Preeclampsia risk in women exposed in utero to diethylstilbestrol

Preeclampsia is a common pregnancy complication characterized by maternal hypertension, hyperuricemia, and proteinuria frequently involving shallow placentation

Preeclampsia-risk image
This 2007 study showed that In utero DES exposure was associated with nearly a 50% elevation in preeclampsia risk, a common pregnancy complication.

Abstract

Preeclampsia risk in women exposed in utero to diethylstilbestrol, Obstetrics and gynecology, NCBI PubMed PMID: 17601905, 2007 Jul.
Full text: Obstetrics & Gynecology, Volume 110 – Issue 1 – pp 113-120 doi: 10.1097/01.AOG.0000268796.75591.02, July 2007.

OBJECTIVE
To assess whether preeclampsia risk is elevated in pregnancies of diethylstilbestrol (DES)-exposed daughters.

METHODS
This study used data from the National Cancer Institute DES Combined Cohorts Follow-up Study. A total of 285 preeclampsia cases (210 exposed and 75 unexposed) occurred in 7,313 live births (4,759 DES exposed and 2,554 unexposed). Poisson regression analysis estimated relative risks and 95% confidence intervals (CI) for preeclampsia adjusted for age at the index pregnancy, parity, education, smoking, body mass index, year of diagnosis, and cohort.

RESULTS

  • In utero DES exposure was associated with nearly a 50% elevation in preeclampsia risk.
  • Adjustment for preeclampsia risk factors attenuated the relative risk slightly (1.42, 95% CI 1.04-1.94).
  • The excess risk with DES was concentrated among women who developed preeclampsia in their first pregnancies (relative risk 1.81, 95% CI 1.17-2.79), who were exposed before 15 weeks of gestation (relative risk 1.57, 95% CI 1.11-2.23), and who were treated with magnesium sulfate (relative risk 2.10, 95% CI 0.82-5.42).
  • Among DES-exposed women who had a prior hysterosalpingogram, preeclampsia prevalence was higher in those with uterine abnormalities (12.4%) than in those without (7.7%).

CONCLUSION
These data suggest that in utero exposure to DES is associated with a slightly elevated risk of preeclampsia, and that one possible biological mechanism involves uterine abnormalities.

DES Follow-up Study Summary

DES Follow-up Study Published Papers, National Cancer Institute, 1998-2015.

Women exposed to diethylstilbestrol (DES) in utero experience a greater risk of adverse reproductive events including infertility, ectopic pregnancies, spontaneous pregnancy losses and premature births. These complications may in part be due to prenatal effects of DES on the structure of the uterus or cervix. Preeclampsia, a common pregnancy complication characterized by maternal hypertension, and high levels of uric acid and protein, frequently involves the placenta not entirely attaching to the mother’s endometrium (implantation). DES-associated uterine abnormalities and possible alterations in immune function may adversely affect successful implantation.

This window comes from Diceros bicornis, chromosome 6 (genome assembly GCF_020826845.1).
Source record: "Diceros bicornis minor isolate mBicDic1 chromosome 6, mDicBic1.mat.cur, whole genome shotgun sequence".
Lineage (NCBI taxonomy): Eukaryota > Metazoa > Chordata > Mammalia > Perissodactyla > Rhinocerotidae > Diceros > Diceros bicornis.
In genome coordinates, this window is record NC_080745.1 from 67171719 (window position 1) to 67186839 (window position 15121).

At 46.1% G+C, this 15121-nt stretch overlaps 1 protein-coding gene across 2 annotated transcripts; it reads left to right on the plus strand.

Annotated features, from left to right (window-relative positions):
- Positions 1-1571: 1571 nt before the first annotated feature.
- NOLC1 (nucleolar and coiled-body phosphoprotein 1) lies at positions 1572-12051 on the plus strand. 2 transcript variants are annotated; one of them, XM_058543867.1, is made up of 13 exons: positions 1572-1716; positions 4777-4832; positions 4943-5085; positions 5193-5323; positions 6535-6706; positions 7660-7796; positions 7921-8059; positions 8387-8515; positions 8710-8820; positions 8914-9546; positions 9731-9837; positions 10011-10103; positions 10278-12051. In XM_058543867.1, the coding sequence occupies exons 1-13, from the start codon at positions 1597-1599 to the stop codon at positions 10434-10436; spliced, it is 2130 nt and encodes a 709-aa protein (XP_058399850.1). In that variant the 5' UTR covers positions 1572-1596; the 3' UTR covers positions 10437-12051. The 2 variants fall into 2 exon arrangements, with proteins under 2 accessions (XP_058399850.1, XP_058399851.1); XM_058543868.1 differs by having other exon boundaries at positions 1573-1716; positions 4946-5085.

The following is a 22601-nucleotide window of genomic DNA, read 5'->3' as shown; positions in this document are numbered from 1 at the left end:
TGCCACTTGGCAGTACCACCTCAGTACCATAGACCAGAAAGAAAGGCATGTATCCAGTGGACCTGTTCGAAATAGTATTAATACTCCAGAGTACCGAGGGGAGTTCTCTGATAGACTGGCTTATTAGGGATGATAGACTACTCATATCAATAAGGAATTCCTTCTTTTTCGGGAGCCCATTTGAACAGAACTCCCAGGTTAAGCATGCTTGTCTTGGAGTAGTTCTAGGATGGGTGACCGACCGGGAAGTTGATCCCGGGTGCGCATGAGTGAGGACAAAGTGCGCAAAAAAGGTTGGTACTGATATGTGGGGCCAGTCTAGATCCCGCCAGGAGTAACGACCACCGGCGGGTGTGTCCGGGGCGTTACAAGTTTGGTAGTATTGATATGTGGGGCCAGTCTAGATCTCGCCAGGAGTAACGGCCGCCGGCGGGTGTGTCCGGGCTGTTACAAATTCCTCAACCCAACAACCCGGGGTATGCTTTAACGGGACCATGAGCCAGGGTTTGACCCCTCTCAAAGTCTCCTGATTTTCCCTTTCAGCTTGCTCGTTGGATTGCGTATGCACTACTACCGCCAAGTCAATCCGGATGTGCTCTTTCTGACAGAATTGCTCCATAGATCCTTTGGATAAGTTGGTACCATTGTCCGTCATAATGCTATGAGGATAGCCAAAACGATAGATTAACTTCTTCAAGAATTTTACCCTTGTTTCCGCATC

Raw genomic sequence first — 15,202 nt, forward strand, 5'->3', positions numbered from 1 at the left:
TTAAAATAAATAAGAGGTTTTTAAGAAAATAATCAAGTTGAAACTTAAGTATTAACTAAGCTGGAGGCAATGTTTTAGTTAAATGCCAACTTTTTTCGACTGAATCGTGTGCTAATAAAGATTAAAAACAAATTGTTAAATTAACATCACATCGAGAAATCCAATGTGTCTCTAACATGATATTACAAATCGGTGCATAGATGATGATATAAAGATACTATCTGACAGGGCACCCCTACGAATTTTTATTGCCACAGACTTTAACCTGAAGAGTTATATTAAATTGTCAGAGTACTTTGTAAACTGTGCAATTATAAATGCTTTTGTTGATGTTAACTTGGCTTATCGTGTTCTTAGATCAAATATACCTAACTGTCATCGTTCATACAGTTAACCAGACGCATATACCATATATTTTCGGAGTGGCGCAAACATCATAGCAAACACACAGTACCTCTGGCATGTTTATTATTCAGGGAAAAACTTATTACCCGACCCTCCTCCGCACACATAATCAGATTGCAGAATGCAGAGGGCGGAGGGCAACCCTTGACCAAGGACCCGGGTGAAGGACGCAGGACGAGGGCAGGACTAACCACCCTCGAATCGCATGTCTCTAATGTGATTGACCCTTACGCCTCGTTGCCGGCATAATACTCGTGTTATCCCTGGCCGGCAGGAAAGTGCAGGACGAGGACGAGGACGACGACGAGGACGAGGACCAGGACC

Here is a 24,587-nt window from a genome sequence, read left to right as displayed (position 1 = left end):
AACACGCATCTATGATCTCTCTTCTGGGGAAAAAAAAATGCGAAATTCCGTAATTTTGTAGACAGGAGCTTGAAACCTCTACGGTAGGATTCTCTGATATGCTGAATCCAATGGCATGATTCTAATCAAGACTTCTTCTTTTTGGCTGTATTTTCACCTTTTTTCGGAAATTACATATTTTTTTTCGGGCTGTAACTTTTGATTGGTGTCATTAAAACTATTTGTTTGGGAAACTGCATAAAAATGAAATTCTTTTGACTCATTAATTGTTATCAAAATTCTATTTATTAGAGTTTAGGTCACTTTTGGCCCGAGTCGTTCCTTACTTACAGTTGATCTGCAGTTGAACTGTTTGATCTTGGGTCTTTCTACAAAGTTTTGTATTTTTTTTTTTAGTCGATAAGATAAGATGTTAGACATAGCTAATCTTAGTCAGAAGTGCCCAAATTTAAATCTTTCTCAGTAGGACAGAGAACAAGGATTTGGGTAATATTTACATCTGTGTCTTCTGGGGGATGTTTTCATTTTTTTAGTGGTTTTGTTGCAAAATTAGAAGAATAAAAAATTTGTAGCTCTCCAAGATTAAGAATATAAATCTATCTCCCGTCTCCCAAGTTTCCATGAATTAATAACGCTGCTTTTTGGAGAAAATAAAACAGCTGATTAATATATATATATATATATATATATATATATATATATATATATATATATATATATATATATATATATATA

The hypothesis that prenatal DES exposure is associated with preeclampsia risk was previously addressed in a small case-control study that reported a greater than two-fold risk in women who reported a history of DES exposure compared with those who did not. We used data from the National Cancer Institute DES Combined Cohorts Follow-up Study to readdress this issue. A total of 285 preeclampsia cases (210 exposed and 75 unexposed) occurred in 7313 live births (4759 DES exposed and 2554 unexposed). Prenatal DES exposure was associated with nearly a 50% elevation in preeclampsia risk in the daughters’ pregnancies. Taking into account differences in DES exposed and unexposed women in preeclampsia risk factors including age at the pregnancy, number of pregnancies, education, smoking, a measure of body fatness, and year of preeclampsia diagnosis, the risk was slightly lower, about 40%. The increased risk of preeclampsia associated with prenatal DES exposure was concentrated among women who developed preeclampsia in their first pregnancy (80% higher risk), those who were exposed to DES before 15 weeks of pregnancy (57% higher risk) and those who were treated with magnesium sulfate (over two times the risk). Among DES-exposed women who had a prior hysterosalpingogram (a procedure that allows physicians to view the reproductive organs), preeclampsia prevalence was higher in those with uterine abnormalities (12.4%) than in those without (7.7%). Our data suggest that prenatal DES exposure is associated with a slightly elevated risk of preeclampsia that is possibly due to a higher prevalence of uterine abnormalities in DES daughters.

Women exposed to diethylstilbestrol (DES) in utero experience a greater risk of adverse reproductive events including infertility, ectopic gestations, spontaneous pregnancy losses and premature births. These complications may in part be mediated through teratogenic effects, namely the structural uterine and cervical abnormalities that have been associated with in utero DES exposure. Preeclampsia, a common pregnancy complication characterized by maternal hypertension, hyperuricemia, and proteinuria frequently involves shallow placentation. Placental establishment requires cytotrophoblast invasion of the underlying stroma and blood vessels of the maternal endometrium, a process involving immune and angiogenic mechanisms. DES-associated uterine abnormalities and possible alterations in immune function (4-7) may adversely affect successful implantation.

The hypothesis that prenatal DES exposure is associated with preeclampsia risk was previously addressed in a small case-control study that reported a greater than two-fold risk in women who reported a history of DES exposure compared with those who did not.

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Author: DES Daughter

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